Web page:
Customer Reviews

Before you know it, the film is done, but the story stays with you... and then you end up wanting to watch it again.
Jacob Cloud
He falls in love with the hotel-keeper's daughter who herself is in love with a distant Japanese man her father despises.
Paul McGrath
Brings characters, mostly the beautiful women from the previous two films Days of Being Wild and In the Mood for Love.
Camera newbie

Most Helpful Customer Reviews

38 of 38 people found the following review helpful By Kang Nan on April 7, 2006
Format: DVD
Continuing his unparalleled examination of human relationships, Wong Kar Wai returns to the character of Chow from In the Mood for Love, who had one chance for love, lost it, and has never gotten it back. (While it is not necessary to have seen the former film to understand 2046, In the Mood for Love is such a wonderful film, that I recommend it to anyone who likes 2046). Tony Leung gives a wonderful performance, clearly showing that he knows he should treat his women better than he does, but after giving his heart once in vain, he is not prepared to ever do so again.

2046 appears at first to be a year in the future, but is ultimately revealed to be the number of a hotel room where Chow had his one chance at happiness. He finds a modicum of that innocence once again, this time in 2047, with a different woman (the daughter of the innkeeper, played by Wang Faye), the only one he treats with anything like the affection he had for the woman who had shared (platonically) 2046 with him earlier. He writes a story for her, called 2047. She says she likes it, but wishes it had a happier ending, something fans of Wong Kar Wai sometimes long for, but realize would not be true to that which goes on during his stories.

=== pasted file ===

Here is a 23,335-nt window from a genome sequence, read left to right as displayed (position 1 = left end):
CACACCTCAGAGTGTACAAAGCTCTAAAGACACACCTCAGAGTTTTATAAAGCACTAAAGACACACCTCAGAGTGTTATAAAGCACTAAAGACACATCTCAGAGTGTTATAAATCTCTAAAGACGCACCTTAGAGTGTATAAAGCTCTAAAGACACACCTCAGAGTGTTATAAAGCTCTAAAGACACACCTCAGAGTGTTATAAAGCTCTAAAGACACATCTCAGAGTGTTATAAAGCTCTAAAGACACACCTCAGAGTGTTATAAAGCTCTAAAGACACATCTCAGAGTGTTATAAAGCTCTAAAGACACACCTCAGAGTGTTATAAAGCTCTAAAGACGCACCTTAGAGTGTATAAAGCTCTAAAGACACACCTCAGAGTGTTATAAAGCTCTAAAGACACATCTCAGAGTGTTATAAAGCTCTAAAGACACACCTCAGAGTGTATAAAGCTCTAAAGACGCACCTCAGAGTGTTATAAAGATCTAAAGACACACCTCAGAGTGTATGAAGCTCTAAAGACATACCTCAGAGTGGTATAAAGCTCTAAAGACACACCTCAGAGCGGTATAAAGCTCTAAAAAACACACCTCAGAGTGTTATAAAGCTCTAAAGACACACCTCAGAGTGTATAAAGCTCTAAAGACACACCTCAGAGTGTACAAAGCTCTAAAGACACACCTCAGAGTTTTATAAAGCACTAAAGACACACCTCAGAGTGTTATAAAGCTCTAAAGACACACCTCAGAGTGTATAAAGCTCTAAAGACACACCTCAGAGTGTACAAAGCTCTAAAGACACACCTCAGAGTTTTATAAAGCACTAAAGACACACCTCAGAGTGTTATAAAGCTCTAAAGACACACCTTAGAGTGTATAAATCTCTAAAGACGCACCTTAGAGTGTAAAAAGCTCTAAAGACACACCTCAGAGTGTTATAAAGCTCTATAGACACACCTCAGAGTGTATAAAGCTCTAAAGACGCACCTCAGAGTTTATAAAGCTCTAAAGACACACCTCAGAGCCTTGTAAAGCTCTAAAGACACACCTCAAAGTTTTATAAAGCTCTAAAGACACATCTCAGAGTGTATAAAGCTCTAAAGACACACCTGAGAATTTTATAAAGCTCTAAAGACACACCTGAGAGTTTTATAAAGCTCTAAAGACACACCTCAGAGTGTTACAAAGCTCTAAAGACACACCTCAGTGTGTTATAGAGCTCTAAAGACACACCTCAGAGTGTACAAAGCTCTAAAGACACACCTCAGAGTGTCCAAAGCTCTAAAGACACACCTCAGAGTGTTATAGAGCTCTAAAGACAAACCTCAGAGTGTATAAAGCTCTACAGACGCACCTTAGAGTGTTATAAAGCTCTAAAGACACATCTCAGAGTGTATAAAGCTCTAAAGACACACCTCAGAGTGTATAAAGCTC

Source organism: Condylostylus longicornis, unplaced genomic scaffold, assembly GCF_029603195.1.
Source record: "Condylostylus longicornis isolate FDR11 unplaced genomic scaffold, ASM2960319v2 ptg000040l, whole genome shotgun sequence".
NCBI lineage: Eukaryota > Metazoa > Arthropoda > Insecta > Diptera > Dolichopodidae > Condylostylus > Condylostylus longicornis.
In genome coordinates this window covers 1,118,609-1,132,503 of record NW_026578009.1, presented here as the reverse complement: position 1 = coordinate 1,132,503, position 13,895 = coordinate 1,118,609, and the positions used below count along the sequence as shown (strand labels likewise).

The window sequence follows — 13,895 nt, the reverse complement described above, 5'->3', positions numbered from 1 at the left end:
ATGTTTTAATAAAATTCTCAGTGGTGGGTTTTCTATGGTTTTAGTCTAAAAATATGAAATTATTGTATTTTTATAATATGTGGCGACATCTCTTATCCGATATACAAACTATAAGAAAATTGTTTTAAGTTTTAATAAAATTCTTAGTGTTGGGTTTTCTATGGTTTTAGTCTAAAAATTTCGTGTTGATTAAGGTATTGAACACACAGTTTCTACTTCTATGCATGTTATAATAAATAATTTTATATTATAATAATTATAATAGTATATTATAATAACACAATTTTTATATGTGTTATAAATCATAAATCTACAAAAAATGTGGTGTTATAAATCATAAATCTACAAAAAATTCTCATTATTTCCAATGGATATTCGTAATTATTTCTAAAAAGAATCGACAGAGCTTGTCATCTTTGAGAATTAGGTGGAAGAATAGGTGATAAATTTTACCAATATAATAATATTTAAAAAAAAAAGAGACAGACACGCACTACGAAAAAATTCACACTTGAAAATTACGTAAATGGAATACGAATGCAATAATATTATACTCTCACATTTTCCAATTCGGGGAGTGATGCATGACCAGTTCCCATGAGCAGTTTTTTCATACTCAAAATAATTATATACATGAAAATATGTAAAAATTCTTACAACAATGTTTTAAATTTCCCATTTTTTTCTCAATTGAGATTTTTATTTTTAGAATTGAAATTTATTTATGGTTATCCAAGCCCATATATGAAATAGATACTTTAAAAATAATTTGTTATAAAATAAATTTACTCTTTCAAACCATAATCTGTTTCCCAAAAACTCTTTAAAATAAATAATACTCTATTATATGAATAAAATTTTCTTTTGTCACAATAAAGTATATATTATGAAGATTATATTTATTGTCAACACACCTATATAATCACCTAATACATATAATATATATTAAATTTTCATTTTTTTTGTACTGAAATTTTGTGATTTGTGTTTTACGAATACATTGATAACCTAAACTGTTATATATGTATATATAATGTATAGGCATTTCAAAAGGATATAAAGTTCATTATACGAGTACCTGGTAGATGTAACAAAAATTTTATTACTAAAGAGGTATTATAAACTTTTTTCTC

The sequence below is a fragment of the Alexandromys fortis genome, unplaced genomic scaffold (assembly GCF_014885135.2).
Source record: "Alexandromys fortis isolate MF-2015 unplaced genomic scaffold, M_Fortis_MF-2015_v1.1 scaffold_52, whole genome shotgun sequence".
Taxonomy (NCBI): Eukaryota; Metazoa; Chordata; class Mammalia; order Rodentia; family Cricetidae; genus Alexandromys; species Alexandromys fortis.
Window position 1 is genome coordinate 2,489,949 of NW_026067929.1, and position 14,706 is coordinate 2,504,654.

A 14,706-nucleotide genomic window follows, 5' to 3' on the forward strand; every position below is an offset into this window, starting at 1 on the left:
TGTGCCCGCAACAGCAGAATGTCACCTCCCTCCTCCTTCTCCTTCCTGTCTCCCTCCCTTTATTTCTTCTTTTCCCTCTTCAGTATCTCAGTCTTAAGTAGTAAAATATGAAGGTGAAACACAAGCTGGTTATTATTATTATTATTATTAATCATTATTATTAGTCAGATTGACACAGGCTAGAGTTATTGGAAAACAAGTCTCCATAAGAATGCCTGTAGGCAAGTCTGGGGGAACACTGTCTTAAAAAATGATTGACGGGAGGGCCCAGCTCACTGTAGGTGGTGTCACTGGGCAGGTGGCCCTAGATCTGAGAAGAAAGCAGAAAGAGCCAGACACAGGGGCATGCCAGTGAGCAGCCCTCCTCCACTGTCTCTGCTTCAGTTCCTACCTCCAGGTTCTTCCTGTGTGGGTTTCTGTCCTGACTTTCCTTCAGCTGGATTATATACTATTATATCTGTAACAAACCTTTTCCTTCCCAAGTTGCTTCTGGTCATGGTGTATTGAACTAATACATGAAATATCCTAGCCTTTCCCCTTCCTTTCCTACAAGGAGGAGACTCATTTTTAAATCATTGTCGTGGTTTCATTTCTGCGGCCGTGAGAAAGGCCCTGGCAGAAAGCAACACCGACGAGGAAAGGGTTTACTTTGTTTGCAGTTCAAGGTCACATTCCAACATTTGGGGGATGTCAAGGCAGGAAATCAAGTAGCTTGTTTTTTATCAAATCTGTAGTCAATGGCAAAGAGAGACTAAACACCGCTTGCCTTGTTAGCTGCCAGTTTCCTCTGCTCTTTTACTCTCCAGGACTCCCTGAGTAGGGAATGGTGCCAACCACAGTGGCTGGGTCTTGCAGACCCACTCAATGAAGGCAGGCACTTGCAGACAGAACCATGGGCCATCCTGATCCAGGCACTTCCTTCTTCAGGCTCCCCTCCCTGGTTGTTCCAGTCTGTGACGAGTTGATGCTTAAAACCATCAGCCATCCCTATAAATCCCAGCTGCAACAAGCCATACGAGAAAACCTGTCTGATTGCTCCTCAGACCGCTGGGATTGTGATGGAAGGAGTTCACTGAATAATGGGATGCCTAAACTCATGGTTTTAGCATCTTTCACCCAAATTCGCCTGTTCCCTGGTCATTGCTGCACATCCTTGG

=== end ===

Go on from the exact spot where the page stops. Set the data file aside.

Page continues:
Aside from Tony Leung's masterful performance, 2046 is the perfect platform for the greatest Chinese actresses of today, demonstrating once again that no one can break your heart like Maggie Cheung, no one can make you happy like Wang Faye, no one can be a [...]like Zhang Zi Yi (albeit one that can still have her heart broken because she uses a hard exterior in a vain attempt to protect a brittle interior) and no one could ever be as beautiful as Gong Li.

Like most of Wong Kar Wai's movies, the ending can be called bittersweet at best.
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46 of 49 people found the following review helpful By Paul McGrath on December 30, 2005
Format: DVD
As a young college student many years ago, I took a film class as a kind of lark and to fulfill some requirement or other. It was pretty much a waste of time. There was one camera to go around among twenty students, so we each got about a week with the thing and hardly anybody got anything done. The one good thing was that we got to see some avant-garde films. They were real eye-openers, in that film, to me, had pretty much always been a depiction of a linear story line with a beginning, middle, climax and end. The avant-garde films we watched rarely had any kind of a story line at all, but despite this the better ones were still able to elicit a satisfying emotional or intellectual response.

The first thing you have to remember when you watch 2046 is that there is not a conventional story line here. In fact, the haphazard nature of the film's scenes--past, present, future, imagined and "real"--don't even make sense in their own illogical framework. You have to know this going in because if you strain to make sense of the plot--as we have all been conditioned to do--you will miss the point. Indeed, I had to watch this a couple of times.

The film consists of a series of scenes primarily focusing on a Chinese writer named Chow. He is in Singapore, and leaves a beautiful woman behind who may or may not have loved him. He is in Hong Kong, and falls for another beautiful woman who is murdered in her hotel room. He tells the hotel-keeper that he wishes to move into this room--2046--because he is evidently trying to return to this place in his mind and his heart. Of course, he can't, literally or figuratively, so he is given the room next door. He begins an affair with a prostitute who moves into 2046 and who loves him with every fiber of her being.